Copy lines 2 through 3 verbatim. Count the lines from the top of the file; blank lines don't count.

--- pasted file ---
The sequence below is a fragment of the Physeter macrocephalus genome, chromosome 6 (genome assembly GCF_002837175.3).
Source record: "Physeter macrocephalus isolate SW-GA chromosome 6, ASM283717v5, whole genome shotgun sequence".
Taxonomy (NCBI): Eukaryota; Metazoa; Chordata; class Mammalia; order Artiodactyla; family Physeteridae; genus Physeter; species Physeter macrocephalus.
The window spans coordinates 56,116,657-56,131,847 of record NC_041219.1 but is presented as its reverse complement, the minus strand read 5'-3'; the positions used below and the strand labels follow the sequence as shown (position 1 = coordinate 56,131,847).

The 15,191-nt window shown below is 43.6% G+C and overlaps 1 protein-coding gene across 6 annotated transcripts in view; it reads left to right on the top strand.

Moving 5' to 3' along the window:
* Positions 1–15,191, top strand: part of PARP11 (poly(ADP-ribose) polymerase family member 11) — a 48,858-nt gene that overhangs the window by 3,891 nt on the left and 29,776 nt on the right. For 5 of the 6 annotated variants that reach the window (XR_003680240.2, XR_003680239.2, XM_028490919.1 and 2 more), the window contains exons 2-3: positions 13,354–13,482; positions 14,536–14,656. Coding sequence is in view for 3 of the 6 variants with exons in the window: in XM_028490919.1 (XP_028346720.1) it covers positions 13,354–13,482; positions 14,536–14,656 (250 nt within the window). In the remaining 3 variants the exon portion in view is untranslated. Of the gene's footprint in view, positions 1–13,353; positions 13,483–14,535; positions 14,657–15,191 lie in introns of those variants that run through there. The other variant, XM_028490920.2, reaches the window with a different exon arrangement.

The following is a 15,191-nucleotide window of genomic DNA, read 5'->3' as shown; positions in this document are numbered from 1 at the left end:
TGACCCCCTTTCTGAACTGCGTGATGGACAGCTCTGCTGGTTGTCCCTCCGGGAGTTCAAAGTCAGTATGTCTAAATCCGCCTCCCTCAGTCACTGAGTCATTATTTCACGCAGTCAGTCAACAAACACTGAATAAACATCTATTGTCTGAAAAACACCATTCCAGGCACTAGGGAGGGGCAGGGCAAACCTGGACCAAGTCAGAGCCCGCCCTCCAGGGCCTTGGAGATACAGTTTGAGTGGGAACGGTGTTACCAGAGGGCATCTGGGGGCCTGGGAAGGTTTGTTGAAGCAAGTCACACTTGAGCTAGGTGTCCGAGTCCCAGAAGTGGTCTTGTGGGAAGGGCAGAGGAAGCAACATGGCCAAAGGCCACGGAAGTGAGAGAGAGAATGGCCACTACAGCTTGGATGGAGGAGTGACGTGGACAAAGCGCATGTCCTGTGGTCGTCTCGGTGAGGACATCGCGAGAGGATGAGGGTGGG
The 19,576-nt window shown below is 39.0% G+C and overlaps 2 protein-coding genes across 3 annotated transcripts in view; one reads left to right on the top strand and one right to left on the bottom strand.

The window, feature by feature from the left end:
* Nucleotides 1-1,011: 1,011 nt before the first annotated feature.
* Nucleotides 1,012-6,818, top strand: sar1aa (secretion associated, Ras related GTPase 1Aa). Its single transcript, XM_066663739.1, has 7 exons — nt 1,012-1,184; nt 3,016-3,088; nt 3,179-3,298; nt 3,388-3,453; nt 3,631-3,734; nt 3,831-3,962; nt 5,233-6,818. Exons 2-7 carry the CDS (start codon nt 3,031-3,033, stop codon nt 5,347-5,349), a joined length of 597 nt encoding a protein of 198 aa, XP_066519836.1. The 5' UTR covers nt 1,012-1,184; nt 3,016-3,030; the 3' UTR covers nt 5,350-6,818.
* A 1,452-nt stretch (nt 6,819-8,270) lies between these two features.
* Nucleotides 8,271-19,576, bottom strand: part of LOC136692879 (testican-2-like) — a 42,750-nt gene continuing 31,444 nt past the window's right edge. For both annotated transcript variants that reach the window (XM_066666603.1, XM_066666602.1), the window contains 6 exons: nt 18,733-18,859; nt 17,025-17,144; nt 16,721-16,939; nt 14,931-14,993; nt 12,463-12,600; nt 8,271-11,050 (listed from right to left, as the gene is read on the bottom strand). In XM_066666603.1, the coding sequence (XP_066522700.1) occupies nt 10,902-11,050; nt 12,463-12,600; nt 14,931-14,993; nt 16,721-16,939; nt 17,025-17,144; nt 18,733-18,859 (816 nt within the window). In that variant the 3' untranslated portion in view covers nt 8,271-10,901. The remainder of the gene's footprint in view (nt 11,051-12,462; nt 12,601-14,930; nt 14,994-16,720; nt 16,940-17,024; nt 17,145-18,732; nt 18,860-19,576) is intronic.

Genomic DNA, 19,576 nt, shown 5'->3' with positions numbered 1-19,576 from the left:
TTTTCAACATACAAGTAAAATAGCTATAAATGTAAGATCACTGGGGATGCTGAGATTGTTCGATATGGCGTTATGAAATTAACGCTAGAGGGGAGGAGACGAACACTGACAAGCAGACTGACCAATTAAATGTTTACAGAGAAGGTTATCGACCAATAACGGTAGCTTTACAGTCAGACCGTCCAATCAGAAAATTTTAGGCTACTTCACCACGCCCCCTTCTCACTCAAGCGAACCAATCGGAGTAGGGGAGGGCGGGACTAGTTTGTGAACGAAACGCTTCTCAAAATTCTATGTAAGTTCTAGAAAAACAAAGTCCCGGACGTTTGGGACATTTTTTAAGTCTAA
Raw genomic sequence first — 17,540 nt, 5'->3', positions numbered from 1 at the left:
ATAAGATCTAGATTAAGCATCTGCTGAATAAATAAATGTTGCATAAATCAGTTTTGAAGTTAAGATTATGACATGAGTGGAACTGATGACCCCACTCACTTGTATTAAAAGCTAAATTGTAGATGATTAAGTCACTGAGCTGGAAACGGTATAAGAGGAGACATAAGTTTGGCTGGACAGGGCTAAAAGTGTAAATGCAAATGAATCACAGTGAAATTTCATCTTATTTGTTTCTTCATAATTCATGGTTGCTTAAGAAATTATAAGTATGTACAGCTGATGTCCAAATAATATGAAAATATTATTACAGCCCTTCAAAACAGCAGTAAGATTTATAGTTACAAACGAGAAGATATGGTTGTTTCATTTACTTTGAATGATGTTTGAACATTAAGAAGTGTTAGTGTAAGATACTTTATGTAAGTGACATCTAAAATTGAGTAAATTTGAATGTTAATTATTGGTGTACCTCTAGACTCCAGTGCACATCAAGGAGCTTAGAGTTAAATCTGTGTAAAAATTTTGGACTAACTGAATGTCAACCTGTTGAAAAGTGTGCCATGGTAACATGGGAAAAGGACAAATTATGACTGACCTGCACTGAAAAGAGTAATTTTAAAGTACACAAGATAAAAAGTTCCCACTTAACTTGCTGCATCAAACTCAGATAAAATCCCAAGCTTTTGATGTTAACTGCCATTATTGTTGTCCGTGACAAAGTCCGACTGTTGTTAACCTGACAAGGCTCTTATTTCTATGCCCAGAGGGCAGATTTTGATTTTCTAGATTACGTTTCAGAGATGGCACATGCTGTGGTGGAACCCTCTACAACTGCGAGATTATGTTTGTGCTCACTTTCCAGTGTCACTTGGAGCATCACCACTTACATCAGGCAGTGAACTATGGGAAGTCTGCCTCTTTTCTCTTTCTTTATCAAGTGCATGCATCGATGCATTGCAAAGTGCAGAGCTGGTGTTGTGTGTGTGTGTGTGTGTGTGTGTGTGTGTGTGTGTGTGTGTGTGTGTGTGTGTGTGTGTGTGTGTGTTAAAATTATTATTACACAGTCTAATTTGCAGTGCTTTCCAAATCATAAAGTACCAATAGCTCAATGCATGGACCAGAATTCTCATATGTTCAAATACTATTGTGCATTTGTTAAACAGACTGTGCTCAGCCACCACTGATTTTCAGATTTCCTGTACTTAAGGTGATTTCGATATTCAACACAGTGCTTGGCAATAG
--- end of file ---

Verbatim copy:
Source record: "Physeter macrocephalus isolate SW-GA chromosome 6, ASM283717v5, whole genome shotgun sequence".
Taxonomy (NCBI): Eukaryota; Metazoa; Chordata; class Mammalia; order Artiodactyla; family Physeteridae; genus Physeter; species Physeter macrocephalus.